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North Korea is ready to return to six-party talks on its nuclear program, China said, the third time this month that Kim Jong Un’s regime has proposed new dialogue after easing off months of harsh rhetoric.
The North is prepared for “talks of any form including the six-party talks and hopes to peacefully solve the nuclear problem through negotiations,” China’s Foreign Ministry said on its website, citing comments Vice Foreign Minister Kim Kye Gwan made while meeting his Chinese counterpart in Beijing yesterday.
“It probably means exactly what it looks like -- that the North Koreans are getting nervous,” Paul Haenle, director of the Carnegie-Tsinghua Center for Global Policy in Beijing, said by phone. “If you think about what’s been happening over the last several months, China appears to be taking a tougher approach.”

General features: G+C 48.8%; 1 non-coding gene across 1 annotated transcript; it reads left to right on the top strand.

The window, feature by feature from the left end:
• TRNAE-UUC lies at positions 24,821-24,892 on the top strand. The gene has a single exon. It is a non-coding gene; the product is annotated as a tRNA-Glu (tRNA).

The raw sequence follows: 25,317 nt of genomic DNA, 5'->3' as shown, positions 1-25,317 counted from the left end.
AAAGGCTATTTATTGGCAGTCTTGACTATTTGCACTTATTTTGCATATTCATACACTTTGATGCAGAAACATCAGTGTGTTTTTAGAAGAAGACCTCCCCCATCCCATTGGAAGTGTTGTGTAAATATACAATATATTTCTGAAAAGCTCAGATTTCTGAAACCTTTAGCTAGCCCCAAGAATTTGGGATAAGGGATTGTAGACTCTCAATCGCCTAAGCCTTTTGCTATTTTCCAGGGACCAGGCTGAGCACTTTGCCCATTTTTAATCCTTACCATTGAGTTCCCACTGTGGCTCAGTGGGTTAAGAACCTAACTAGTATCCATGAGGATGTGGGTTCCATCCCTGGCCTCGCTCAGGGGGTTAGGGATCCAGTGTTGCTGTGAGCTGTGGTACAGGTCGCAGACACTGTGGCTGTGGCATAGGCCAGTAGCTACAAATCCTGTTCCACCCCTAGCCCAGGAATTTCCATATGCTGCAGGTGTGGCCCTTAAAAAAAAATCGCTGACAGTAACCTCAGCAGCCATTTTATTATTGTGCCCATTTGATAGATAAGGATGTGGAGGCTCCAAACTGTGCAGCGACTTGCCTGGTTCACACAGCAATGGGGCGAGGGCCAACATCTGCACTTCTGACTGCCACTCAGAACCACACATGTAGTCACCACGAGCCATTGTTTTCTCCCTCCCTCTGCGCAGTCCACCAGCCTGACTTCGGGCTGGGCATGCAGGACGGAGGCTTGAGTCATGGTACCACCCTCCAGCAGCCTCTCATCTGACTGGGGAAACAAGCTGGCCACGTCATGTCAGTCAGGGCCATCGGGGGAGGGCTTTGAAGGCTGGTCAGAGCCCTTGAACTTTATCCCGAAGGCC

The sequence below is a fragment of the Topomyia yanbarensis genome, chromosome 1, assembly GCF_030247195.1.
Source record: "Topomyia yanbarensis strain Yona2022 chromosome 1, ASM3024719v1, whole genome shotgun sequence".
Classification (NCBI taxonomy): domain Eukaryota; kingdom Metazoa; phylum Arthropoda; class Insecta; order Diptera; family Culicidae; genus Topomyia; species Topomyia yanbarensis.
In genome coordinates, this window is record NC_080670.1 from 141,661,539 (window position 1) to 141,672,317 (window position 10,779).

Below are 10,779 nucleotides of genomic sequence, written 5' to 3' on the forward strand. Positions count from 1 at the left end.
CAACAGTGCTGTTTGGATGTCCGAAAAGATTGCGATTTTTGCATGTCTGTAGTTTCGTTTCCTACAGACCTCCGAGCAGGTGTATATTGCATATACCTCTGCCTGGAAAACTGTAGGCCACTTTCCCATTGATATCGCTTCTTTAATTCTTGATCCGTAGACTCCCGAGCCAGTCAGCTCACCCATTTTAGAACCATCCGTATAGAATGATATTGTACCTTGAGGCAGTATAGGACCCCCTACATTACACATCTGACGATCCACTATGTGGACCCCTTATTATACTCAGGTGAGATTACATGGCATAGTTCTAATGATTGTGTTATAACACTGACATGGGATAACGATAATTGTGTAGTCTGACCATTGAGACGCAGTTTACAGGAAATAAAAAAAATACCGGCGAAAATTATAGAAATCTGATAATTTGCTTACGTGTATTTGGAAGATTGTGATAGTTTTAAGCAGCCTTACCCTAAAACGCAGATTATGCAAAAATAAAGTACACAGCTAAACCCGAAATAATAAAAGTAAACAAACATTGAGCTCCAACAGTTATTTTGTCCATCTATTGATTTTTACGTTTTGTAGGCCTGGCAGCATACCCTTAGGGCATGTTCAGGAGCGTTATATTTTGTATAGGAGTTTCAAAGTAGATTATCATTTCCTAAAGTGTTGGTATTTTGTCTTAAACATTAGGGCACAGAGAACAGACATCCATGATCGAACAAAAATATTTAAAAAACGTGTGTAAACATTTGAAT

"The Chinese foreign ministry statement quoted Kim Kye Gwan as saying that achieving a nuclear-free Korean peninsula was the “dying wish” of Kim Jong Un’s deceased father and grandfather, who ruled before him.
Mentioning that may be a way for North Korea to save face over the issue, said Dong Wang, director of the Center for Northeast Asian Strategic Studies at Peking University."
“Kim Jong-un gave a lecture to high-ranking officials, stressing that we must pursue the policy of Byungjin (Korean for ‘in tandem’) in terms of nuclear and economic development," an anonymous source told New Focus International by phone. "Mentioning that Hitler managed to rebuild Germany in a short time following its defeat in WWI, Kim Jong-un issued an order for the Third Reich to be studied in depth and asked that practical applications be drawn from it."
A North Korean businessman told New Focus International of persistent rumours within the Pyongyang elite that Kim had made a close study of Hitler during his time at an international school in Switzerland.